If the prime minister is to drive the economy, it can’t be done without more in-house economics expertise.
There is little to be gained by speculating over what exactly it was that led to Subhash Garg losing his job as the finance secretary, the most powerful bureaucratic post in the country after the principal and cabinet secretary. It can’t be the decision to raid the RBI’s reserves since, even though that has been criticised by most economists as well as ex-RBI officials, this is something that Arvind Subramanian came up with when he was chief economic advisor; also, while Garg may have pushed for the idea of threatening RBI by holding the consultations under Section 7 of the RBI Act, everyone in the government was aware of this. Nor can it be the decision to issue a sovereign bond that resulted in Garg falling out of favour since finance minister Nirmala Sitharaman has just said there is going to be no change in the plan.
The short point is that everyone in the government—including the PMO that played a larger than usual role in the budget’s formulation—was fully briefed about the issues, and their pros and cons. And while it is true the super surcharge on the rich, and the FPIs as a result, was a big disappointment for those looking for tax cuts—especially in corporate taxes where India’s effective tax rates are nearly double those of our competitors, like China—there is a whole lot more that is ensuring investment levels continue to fall, so the problem goes much deeper than what Garg may or may not have done.
Just last week, this column recounted, with horror, how the apex decision-making body for telecom—the Digital Communications Commission (DCC) comprises several top secretaries of the government—took a decision that favoured RJio and hit the incumbents Airtel, Vodafone and Idea for no apparent reason; ironically, one of the three DCC members who opposed the penalty was Subhash Garg. And surely, the decision to reappoint the Trai chief, despite extremely biased functioning, which was commented upon by both the Telecom Dispute Settlement and Appellate Tribunal and the Supreme Court, wasn’t Subhash Garg’s?
It isn’t just in telecom, there are too many problems that investors are facing across a host of industries. If the U-turn in the commerce policy after Walmart spent $16 billion to buy Flipkart affected one type of investor directly—others got warned that Indian policy was fickle and can be manipulated by business interests—the decision to impose a common minimum wage across the country will further accentuate the problems of India’s rigid labour laws. It is not possible these issues haven’t repeatedly been brought to prime minister Narendra Modi’s attention as he meets industrialists from time to time; or he can just read the newspapers where these issues are regularly aired. He also has an economic advisory council, PMEAC, and its members—and ex-members—have even gone public with some of their concerns on these very issues. And yet, despite being told that it is not possible to have, in the current global and Indian growth environment, much higher investment levels if India’s tax rates are so high, the prime minister didn’t think it fit to ensure that the Budget brought down taxes.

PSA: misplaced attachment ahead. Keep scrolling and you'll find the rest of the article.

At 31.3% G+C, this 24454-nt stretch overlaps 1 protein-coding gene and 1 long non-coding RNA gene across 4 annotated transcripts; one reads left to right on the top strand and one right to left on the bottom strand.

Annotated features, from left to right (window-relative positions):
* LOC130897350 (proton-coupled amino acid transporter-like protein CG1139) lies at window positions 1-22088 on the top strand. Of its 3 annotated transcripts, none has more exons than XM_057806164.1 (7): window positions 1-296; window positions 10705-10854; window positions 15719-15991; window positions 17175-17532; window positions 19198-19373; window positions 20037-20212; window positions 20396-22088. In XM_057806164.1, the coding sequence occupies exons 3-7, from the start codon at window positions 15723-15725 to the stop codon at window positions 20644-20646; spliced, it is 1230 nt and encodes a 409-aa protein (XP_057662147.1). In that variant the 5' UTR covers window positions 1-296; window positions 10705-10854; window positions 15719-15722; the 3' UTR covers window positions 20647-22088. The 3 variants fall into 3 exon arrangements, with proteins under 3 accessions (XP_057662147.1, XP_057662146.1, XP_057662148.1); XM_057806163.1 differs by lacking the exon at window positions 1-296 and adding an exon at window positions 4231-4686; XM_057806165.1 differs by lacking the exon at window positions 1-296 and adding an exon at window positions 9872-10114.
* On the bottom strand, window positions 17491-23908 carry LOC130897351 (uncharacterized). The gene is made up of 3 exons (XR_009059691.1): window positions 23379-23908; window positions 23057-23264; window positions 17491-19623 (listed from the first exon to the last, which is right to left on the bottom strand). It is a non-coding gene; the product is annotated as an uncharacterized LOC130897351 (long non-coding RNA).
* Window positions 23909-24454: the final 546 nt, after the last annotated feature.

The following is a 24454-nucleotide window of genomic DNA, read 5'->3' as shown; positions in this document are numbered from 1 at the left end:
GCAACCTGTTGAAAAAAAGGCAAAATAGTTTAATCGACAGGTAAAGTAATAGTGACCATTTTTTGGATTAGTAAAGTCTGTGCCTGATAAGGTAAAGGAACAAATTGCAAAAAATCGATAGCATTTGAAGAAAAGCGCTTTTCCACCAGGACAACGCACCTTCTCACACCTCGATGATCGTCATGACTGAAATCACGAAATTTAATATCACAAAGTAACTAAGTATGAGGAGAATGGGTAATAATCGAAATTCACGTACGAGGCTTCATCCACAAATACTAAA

Since it is inconceivable that Modi wouldn’t have wanted solutions to these issues each time they were brought up, if he is to tackle them properly, he needs a more efficient mechanism to ensure this. One of the similarities between PV Narasimha Rao and Atal Bihari Vajpayee’s governments—both were seem as India’s most reformist governments—was the presence of an empowered prime minister’s office (PMO) that could cut across bureaucratic layers and ensure important decisions were taken quickly.
Modi also needs an economics minister in the PMO, someone with 24×7 access to him to filter out the raft of bad ideas—like demonetisation—a prime minister has to deal with and who can effectively counter the thousands of status-quo ideas that bureaucrats routinely come up with. When it is pointed out that, despite the government repeatedly claiming to have freed up natural gas prices, this applies to just a fourth of current production—the rest gets paid just 40% market price—the bureaucratic answer is that, were gas prices to be raised two-and-a-half times, this would raise prices of electricity as well as fertilisers. In such a situation, a high-profile economics minister, who would be present at all such meetings with the prime minister, would immediately tell the prime minister that raising fertiliser prices was, in fact, in India’s best interests. While the poorer farmers could be given a direct cash subsidy to cover the higher fertiliser costs, market-based pricing would stop diversion of fertilisers and also prevent over-consumption; since 60-70% of oil/gas revenues accrue to the government anyway, this can be funded by the government’s share in the higher revenues oil/gas firms get. Indeed, if the bureaucracy didn’t make a distinction between “marketing” and “pricing” freedom—most people think they are the same—even an ONGC would get $10 more per barrel, a government report tells us; imagine how this would both boost government revenues and also encourage more investment.
There are, literally, hundreds of such issues that come up before the prime minister every day—is a sovereign bond better than relaxing limits for FPI purchases or fully freeing them up as has been done for equity?—and while he can always call upon outside experts for advice, as he did via Niti Aayog two weeks before the Budget, he needs his own Chief Economic Advisor to constantly filter the advice and, more important, once the PM has taken a call, to ensure that the decision is implemented in its fullest sense. Else, we’re soon going to run out of Subhash Gargs to blame for the government’s dismal economic performance.